Intel targets ‘true magicians’ with developer cloud launch


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The need to enhance developers’ productivity, test products in the cloud before shipping to the market and have great-performing processors has been on the rise. With digital transformation changing the way we live, hardware and software developers face many challenges, some of which include vendor lock-in, access to the latest hardware, productivity and time-to-market, and security.

Hoping to provide solutions to these challenges, Intel, in a recent event, announced the launch of new products that will allow developers to test their products virtually in the cloud before they hit the market. This move aims to lure more customers into using Intel processors and developer cloud platforms.

Intel announces upcoming developer cloud solutions

Prominent among the products announced during the event is the Intel Developer Cloud, which the company hopes would accelerate productivity among developers looking for a cloud platform to pre-launch and test their products before the actual launch. Although starting in a beta version, Developer Cloud provides access to Intel products from a few months up to a full year ahead of product availability, including the company’s fourth-generation Xeon Scalable processors, deep learning accelerators and Intel Data Center GPUs.

“In the next decade, we will see the continued digitization of everything,” said Intel CEO Pat Gelsinger. “Five foundational technology superpowers—compute, connectivity, infrastructure, AI and sensing—will profoundly shape how we experience the world.

“Developers, both software and hardware-focused, will build this future. They are the true magicians that advance what’s possible. Fostering this open ecosystem is at the center of our transformation, and the developer community is essential to our success.”

During the event, Intel used the opportunity to provide an update on Project Amber, an attestation-as-a-service offering to customers. With Project Amber, Intel hopes to help companies solve security and trust issues in confidential computing. In addition, the solution is designed to address issues with attestation by offering an independent, third-party trust authority in a way secure certificate authorities grants access to a secure web.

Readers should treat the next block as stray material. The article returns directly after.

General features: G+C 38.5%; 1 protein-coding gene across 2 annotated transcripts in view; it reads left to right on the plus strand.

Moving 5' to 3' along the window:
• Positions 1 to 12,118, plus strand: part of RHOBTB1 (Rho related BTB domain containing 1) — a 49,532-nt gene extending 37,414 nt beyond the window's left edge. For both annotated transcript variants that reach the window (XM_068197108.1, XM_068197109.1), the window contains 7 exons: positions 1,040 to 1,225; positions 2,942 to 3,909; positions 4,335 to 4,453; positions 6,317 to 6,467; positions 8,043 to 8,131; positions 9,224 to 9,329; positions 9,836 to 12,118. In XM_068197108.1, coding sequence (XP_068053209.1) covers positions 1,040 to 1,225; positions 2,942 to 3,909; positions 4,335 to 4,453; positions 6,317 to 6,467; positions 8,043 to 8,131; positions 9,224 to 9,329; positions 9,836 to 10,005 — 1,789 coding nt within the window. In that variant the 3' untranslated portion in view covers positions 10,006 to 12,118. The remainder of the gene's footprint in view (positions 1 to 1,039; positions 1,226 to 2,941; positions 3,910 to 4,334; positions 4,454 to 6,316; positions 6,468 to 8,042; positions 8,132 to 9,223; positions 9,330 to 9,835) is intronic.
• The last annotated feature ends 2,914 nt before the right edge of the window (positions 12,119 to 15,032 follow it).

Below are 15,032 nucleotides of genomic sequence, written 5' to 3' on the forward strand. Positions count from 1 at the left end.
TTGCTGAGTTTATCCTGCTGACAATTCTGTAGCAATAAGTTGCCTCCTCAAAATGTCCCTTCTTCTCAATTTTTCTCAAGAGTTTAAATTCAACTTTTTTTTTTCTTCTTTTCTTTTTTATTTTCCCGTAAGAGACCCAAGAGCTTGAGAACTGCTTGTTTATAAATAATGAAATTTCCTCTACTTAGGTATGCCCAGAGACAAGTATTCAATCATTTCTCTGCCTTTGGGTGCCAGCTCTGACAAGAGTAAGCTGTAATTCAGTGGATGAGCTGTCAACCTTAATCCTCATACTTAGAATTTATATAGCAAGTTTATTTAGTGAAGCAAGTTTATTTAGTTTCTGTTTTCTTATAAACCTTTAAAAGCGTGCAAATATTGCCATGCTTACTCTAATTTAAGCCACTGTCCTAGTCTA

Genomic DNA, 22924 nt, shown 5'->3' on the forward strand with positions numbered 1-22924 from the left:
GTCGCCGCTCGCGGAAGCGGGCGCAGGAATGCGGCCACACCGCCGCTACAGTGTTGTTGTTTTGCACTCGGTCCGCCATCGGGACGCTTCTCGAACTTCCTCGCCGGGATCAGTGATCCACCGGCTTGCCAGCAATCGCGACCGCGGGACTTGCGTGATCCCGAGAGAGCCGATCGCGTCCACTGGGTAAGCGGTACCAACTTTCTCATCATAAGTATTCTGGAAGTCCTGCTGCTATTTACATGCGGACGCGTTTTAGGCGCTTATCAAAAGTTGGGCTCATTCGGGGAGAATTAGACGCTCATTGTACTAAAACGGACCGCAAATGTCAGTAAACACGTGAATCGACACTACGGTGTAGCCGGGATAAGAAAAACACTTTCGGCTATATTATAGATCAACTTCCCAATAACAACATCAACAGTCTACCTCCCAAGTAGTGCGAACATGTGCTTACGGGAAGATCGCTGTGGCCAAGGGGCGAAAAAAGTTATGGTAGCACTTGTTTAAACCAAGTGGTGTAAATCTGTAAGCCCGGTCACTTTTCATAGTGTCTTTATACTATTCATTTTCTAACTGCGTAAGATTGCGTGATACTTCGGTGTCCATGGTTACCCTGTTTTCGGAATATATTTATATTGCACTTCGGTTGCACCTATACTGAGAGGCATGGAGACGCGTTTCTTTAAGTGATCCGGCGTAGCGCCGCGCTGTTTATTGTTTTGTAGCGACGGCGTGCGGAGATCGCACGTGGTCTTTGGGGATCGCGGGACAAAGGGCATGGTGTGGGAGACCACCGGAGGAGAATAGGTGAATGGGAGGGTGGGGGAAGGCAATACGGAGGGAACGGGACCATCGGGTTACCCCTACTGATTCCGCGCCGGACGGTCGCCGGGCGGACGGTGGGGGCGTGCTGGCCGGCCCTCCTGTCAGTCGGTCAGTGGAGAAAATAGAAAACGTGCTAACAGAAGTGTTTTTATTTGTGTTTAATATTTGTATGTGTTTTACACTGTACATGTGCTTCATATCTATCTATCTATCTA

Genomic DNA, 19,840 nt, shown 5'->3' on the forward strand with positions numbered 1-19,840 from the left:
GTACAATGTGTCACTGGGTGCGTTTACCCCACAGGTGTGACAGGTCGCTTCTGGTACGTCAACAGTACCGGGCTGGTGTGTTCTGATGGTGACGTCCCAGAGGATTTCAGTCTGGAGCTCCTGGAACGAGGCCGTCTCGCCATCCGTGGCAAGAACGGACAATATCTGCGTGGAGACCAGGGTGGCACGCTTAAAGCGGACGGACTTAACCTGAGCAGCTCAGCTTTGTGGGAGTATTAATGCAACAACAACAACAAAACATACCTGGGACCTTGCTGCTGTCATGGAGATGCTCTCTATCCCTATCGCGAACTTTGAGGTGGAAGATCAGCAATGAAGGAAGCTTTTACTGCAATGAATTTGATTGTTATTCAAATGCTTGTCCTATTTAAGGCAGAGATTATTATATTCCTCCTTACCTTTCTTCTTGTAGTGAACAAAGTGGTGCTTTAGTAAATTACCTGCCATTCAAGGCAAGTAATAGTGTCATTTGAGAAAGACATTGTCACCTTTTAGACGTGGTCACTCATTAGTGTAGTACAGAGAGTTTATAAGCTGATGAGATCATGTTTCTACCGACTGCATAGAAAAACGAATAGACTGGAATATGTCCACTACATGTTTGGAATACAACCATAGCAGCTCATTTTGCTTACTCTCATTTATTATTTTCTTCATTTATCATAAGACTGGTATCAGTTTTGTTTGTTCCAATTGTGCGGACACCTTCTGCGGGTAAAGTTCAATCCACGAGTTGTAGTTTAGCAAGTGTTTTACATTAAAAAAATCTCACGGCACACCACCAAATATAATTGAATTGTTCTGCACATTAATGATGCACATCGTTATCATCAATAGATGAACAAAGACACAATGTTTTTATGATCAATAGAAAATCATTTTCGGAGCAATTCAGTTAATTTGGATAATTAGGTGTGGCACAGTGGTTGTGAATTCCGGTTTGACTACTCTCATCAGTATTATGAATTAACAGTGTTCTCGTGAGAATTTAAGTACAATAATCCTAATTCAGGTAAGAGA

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Explaining the state of things with Project Amber, Intel disclosed that Leidos, a federal government technology contractor in the U.S., has adopted the project as a tool for building its proof-of-concept to protect veterans’ health information for future use in mobile clinics.

“Project Amber liberates Leidos from the need to build and maintain complex, expensive attestation systems, allowing us to focus on our core differentiation like intelligent automation and AI/ML driven analytics,” said Liz Porter, president of Leidos Health Group.

In addition to these products, Intel also unveiled another technology, Intel Unison, a cross-device compatibility software designed to make PCs more compatible with iOS and Android mobile devices. With this software, customers will be able to exchange messages from their desktop system without needing a connecting cable or device.

Apart from sending and receiving text messages, Intel Unison will also enable users to make voice calls directly from their Windows PC without losing access to contacts. Intel believes this will improve connectivity and productivity at work, as users can remain connected to their mobile devices through the PC.

Intel further announced Intel Unison will launch on Intel Evo laptops based on 12th Gen Intel Core processors from Acer, HP and Lenovo this year and will scale to 13th Gen Intel Core-based designs in early 2023.

Intel hopes to drive open programming through AI

During the event, Intel equally disclosed its plans to foster an open programming ecosystem across its silicon and software offerings to try and get more action among the developer community. This move is intended to help developers improve their productivity by exposing them to an array of hardware platforms, tools and software solutions.

“We are making good on our software-first strategy by empowering an open ecosystem that will enable us to collectively and continuously innovate,” said Intel Chief Technology Officer Greg Lavender on day two of the Intel Innovation event. “We are committed members of the developer community, and our breadth and depth of hardware and software assets facilitate the scaling of opportunities for all through co-innovation and collaboration.”

Emphasizing the above, Lavender introduced the oneAPI, a cross-industry, open standards-based programming model designed to allow developers, software vendors, national labs, researchers and silicon vendors to choose the best architecture that will help them create solutions for specific problems.

The oneAPI solution will be under Codeplay, an Intel subsidiary providing cross-platform implementations of SYCL and oneAPI tools kit. Intel hopes to ship the oneAPI 2023 toolkit with their latest CPU, FPGA and GPU technologies to widen the computing architecture choices for developers.

Furthering its commitment to helping developers build new efficient and fast AI solutions, Intel unveiled its three new AI reference kits for healthcare: disease prediction, document automation and medical imaging diagnostics. These kits are open-source and can be found on GitHub, Intel announced.



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